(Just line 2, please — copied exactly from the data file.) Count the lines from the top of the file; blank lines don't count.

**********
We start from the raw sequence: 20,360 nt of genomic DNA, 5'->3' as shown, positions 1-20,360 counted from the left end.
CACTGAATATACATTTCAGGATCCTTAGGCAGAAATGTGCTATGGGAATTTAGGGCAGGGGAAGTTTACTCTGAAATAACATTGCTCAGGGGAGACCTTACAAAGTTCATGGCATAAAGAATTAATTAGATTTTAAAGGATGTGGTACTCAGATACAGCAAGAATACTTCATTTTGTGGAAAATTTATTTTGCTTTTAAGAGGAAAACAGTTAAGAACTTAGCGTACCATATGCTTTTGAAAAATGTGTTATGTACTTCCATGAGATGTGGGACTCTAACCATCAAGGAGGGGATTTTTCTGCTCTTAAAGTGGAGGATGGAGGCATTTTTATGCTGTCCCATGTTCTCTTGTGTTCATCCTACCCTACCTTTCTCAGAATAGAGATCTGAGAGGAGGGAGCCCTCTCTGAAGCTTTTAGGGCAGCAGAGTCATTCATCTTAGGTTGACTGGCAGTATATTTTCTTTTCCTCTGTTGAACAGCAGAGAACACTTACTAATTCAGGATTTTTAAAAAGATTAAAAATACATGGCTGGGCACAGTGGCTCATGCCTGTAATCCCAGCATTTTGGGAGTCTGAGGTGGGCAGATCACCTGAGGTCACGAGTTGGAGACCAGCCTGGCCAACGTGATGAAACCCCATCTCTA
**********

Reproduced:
CACTGAATATACATTTCAGGATCCTTAGGCAGAAATGTGCTATGGGAATTTAGGGCAGGGGAAGTTTACTCTGAAATAACATTGCTCAGGGGAGACCTTACAAAGTTCATGGCATAAAGAATTAATTAGATTTTAAAGGATGTGGTACTCAGATACAGCAAGAATACTTCATTTTGTGGAAAATTTATTTTGCTTTTAAGAGGAAAACAGTTAAGAACTTAGCGTACCATATGCTTTTGAAAAATGTGTTATGTACTTCCATGAGATGTGGGACTCTAACCATCAAGGAGGGGATTTTTCTGCTCTTAAAGTGGAGGATGGAGGCATTTTTATGCTGTCCCATGTTCTCTTGTGTTCATCCTACCCTACCTTTCTCAGAATAGAGATCTGAGAGGAGGGAGCCCTCTCTGAAGCTTTTAGGGCAGCAGAGTCATTCATCTTAGGTTGACTGGCAGTATATTTTCTTTTCCTCTGTTGAACAGCAGAGAACACTTACTAATTCAGGATTTTTAAAAAGATTAAAAATACATGGCTGGGCACAGTGGCTCATGCCTGTAATCCCAGCATTTTGGGAGTCTGAGGTGGGCAGATCACCTGAGGTCACGAGTTGGAGACCAGCCTGGCCAACGTGATGAAACCCCATCTCTA